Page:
Why the Forest Service Is Apologizing to Colorado Latinos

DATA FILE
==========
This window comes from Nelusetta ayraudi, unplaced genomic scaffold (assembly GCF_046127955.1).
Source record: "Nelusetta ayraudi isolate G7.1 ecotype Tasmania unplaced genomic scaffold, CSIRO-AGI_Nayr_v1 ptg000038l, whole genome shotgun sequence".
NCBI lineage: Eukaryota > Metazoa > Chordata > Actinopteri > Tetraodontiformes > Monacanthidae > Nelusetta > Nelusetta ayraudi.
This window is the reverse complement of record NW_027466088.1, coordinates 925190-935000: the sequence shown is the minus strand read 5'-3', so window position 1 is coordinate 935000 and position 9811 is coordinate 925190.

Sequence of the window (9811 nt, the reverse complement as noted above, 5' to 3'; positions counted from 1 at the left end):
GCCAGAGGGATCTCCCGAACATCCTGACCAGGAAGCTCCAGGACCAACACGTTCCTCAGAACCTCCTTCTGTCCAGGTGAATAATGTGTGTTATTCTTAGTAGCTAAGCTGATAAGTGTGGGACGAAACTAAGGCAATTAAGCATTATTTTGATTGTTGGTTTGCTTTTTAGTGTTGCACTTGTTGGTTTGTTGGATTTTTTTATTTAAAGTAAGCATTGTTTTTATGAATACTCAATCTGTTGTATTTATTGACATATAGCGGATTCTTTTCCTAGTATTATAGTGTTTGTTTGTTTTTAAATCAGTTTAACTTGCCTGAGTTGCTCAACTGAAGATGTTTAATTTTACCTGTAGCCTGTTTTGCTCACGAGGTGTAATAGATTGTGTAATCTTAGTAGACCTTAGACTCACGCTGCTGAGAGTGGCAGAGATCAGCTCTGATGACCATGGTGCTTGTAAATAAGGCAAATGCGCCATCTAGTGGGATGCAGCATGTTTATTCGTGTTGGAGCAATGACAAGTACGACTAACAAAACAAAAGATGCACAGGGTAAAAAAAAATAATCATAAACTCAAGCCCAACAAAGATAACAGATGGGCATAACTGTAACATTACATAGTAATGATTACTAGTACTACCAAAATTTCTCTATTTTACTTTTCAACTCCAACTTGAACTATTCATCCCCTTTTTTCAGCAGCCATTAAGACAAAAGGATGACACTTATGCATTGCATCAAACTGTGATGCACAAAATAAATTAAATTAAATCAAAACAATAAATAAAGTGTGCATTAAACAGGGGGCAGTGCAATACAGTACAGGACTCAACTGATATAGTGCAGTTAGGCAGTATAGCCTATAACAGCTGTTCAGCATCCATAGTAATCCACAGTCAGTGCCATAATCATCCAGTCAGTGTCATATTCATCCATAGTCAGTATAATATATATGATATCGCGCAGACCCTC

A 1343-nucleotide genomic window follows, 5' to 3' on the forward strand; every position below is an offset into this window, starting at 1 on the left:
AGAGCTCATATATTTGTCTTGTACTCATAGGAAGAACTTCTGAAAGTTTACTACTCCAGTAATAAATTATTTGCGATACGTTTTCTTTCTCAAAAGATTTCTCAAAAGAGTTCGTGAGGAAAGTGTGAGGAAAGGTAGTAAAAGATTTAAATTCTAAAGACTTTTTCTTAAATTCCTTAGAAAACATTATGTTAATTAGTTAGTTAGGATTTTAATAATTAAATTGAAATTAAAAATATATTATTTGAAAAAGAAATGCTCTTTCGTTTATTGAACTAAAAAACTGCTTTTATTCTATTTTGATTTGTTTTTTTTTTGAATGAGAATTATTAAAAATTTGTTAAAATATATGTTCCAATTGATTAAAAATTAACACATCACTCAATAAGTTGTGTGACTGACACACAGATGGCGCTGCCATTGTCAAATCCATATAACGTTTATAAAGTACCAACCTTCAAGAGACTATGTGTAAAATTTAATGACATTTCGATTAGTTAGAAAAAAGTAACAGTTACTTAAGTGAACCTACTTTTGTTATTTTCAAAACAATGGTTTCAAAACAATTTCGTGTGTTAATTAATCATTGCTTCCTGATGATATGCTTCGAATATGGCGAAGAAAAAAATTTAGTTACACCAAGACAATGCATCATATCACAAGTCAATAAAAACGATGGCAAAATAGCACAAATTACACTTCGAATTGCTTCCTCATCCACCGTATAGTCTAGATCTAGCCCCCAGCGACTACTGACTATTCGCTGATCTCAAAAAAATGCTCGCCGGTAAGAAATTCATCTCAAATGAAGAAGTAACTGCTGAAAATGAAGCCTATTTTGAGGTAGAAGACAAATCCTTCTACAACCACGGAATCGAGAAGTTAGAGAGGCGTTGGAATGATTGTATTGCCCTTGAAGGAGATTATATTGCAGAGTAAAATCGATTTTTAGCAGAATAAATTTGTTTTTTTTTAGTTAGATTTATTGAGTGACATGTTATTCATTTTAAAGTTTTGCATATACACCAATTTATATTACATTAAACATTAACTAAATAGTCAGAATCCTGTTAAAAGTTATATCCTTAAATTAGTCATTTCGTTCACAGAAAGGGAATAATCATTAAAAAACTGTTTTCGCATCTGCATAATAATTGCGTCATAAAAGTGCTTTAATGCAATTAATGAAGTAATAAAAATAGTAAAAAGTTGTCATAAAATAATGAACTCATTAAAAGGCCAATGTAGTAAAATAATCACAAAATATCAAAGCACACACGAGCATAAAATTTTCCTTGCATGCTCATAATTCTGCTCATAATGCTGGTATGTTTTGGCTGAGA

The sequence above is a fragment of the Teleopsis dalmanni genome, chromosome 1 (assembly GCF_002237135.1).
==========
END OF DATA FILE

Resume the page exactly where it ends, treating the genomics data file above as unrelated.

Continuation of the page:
After police busted a massive illegal marijuana farm last month run by migrant workers in a national forest---the second big haul this year---the U.S. Forest Service called a press conference to tell hikers what to look out for. Watch out for people eating tortillas, foresters said, as well as people who drink Tecate beer and listen to music with Spanish lyrics. They just might be armed marijuana growers, as several news organizations reported in August, triggering outrage from Latino communities. Foresters, Latino leaders say, were either highly insensitive or profiling. Moreover, Polly Baca, co-chairwoman of the Colorado Latino Forum, said at the time that the U.S. Forest Service's warning was "discriminatory" and could put "Hispanic campers in danger," 7 News reported. Yesterday, the Forest Service took steps to put the matter to rest by apologizing for the "regrettable references," according to The Denver Post. "We sincerely apologize to the Hispanic community and anyone else we may have offended," Rick Cables, a ranger with the U.S. Rocky Mountain Region of the Forest Service, says in a statement. "That was not our intent." The Forest Service has revised its warning to hikers, telling them to look for items other than beer cans and tortilla wrappers---and instead to be wary of items such as irrigation pipes, fertilizer, and large piles of trash.
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